Many people come to Katowice by chance - their low-fare flight happens to fly to the Katowice Airport, or they have a few hours to kill between trains at the Katowice Central Train Station. But we have a wild suggestion: don't just think of Katowice as a stopping-point on the way to Cracow or other larger cities, but take the time to discover this little city in south-western Poland - you might just be pleasantly surprised!
Polish rail (PKP) has a good connection to Katowice (the train to Wroclaw, not to mention Prague and Vienna, goes through there), and the journey takes an hour and a half. You can check their timetables here.
Katowice is located in Upper Silesia, which means it's changed hands many times in its long history. Originally inhabited by ethnic Silesians, it was ruled by the Polish Piast dynasty before falling into Czech hands in 1335, and then into the Hapsburg domain in 1526. The city of Katowice was founded in the 19th century, gaining city status in 1865. The city has a long history of being a multi-ethnic city, and its inhabitants consisted mainly of Poles, Germans, Jews, and Silesians. After the Industrial Revolution, the city became one of the largest centre of coal and steel production, and to this day is known as an industrial centre of Poland.
What to See
While it's not the cultural mecca Krakow is, Katowice still has several cultural centres, including the Wyspianski Silesian Theatre, Silesian Philharmonic, many museums including the Silesian Museum and the History of Katowice Museum, and is the site of numerous festivals and music concerts year-round.
Despite its industrial background, Katowice has plenty of green spaces and parks to relax in, particularly in the warmer months. Silesian Culture and Refreshment Park, Tadeusz Kosciuszko Park, and Zadole Park are just a few of the larger ones, and dozens of others lay hidden throughout the city.
The city centre itself displays a good contrast of modern skyscrapers and Modernist and Art Nouveau buildings from the turn of the century, notably the Cathedral in Katowice and Drapacz Chmur, one of Europe's first skyscrapers. Katowice's Rynek is getting a facelift soon as well, though today you'll find a nice promenade with many shops and restaurants. Other historic buildings worth seeing include St. Stephen's Church, Silesian Insurgents Monument, the Silesian Library, and the Goldstein Palace.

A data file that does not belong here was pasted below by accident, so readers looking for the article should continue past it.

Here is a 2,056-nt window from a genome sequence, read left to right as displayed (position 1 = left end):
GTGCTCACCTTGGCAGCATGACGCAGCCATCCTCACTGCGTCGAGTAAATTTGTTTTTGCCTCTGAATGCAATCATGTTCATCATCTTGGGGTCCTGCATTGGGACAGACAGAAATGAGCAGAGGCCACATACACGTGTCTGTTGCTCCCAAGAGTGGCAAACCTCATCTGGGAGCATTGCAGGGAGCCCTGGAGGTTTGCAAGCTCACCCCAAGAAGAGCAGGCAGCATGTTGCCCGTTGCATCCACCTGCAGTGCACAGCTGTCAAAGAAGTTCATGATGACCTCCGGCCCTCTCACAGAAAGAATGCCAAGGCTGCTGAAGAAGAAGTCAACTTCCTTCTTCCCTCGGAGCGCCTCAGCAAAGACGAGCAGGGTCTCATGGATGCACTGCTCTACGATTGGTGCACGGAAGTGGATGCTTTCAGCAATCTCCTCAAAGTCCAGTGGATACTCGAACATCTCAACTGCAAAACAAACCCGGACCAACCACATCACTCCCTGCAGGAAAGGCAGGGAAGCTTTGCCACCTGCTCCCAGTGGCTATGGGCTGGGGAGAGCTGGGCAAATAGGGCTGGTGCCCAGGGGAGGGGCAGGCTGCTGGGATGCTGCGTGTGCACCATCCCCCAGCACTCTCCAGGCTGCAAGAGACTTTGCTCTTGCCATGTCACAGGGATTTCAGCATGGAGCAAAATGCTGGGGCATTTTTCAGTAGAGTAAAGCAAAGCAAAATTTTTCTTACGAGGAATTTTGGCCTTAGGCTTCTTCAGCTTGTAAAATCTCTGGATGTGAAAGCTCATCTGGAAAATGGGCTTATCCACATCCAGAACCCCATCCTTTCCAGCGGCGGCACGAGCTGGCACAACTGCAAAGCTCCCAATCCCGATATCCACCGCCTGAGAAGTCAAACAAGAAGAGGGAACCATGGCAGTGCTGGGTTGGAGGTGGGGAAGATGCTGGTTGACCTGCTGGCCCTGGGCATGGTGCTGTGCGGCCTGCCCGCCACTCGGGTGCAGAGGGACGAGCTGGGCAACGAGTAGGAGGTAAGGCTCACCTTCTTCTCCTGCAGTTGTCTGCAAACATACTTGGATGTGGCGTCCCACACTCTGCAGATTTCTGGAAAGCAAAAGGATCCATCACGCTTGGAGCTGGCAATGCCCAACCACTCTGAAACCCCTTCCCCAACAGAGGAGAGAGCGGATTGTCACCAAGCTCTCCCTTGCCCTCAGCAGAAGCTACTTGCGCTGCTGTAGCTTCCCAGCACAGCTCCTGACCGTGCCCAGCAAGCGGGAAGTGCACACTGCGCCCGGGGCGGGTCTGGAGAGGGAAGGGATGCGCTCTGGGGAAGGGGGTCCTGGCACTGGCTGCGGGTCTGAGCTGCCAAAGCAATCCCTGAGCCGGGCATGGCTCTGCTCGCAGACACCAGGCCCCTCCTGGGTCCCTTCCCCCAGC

Fun in Katowice
Even though the city is much smaller than Krakow, Katowice gets a surprising number of good live music acts that play on its stages. Perhaps it's the quality of the larger venues it offers, whereas in Cracow you'll mostly find bands playing in smaller underground clubs. Here's some of our favourite venues for catching a great live show (or having a few beers on regular nights).
Cogitatur is Katowice's premier concert venue, featuring a spacious stage upstairs and a full bar with a tasty menu on the lower level. Our favourite Jekyll and Hyde type of club is Hipnoza Jazz Club and Electro, another spacious bar with high ceilings and jazz music on the top floor, and a cool basement bar with non-stop electro/lounge music in the basement. Spodek is where all the major foreign acts rock out on, so if you'd like to catch stars like Tool or Depeche Mode, chances are you'll see them here. Chorzow Stadium is another place to catch huge foreign acts, and is an outdoor venue located in wonderfully gigantic Chorzow Park.
For more information, please visit the city's official website.
Restaurants/Pubs: Zloty Oshau (misspelled) - (The Golden Donkey) This is my personal favourite, as it is a great, artsy vegetarian place with great homemade, fresh and healthy food. Also, it is very cheap for a main course complete with the choice of 2 types of salads. COGITATUR - This is Katowice's premier concert venue with the spacious stage upstairs and a full bar with a tasty menu on the lower level. New Century Classics are destined to rock it here someday! Hipnoza Jazz Club/Electro - Another spacious bar with high ceilings and jazz music on the top floor, (Hipnoza), and a cool basement bar with non-stop electro/lounge music in the basement. (Electro) Concert Venues: Spodek - A classic venue for all the major foreign acts to rock out on, including Tool headlining at this year's Metal Hammer Festival on Aug. 12th! Chorzow Stadion - Poland's premier outdoor concert venue in wonderfully gigantic Chorzow Park. Summer acts include PJ (June 13) and Red Hot Chili Peppers (July 7th)
I was there for a week, this September. I loved it. Great place to shop. I will definately go back!Reply
Hi I'll be in Katowice for WOMEX 17 in October, I want to launch my world music CD while I'm there in a multimedia VJ/DJ event, does anyone know a bar or cafe open late with a small stage or projection system, for a screening? close to the arts centre? thanks, Tim firstname.lastname@example.orgReply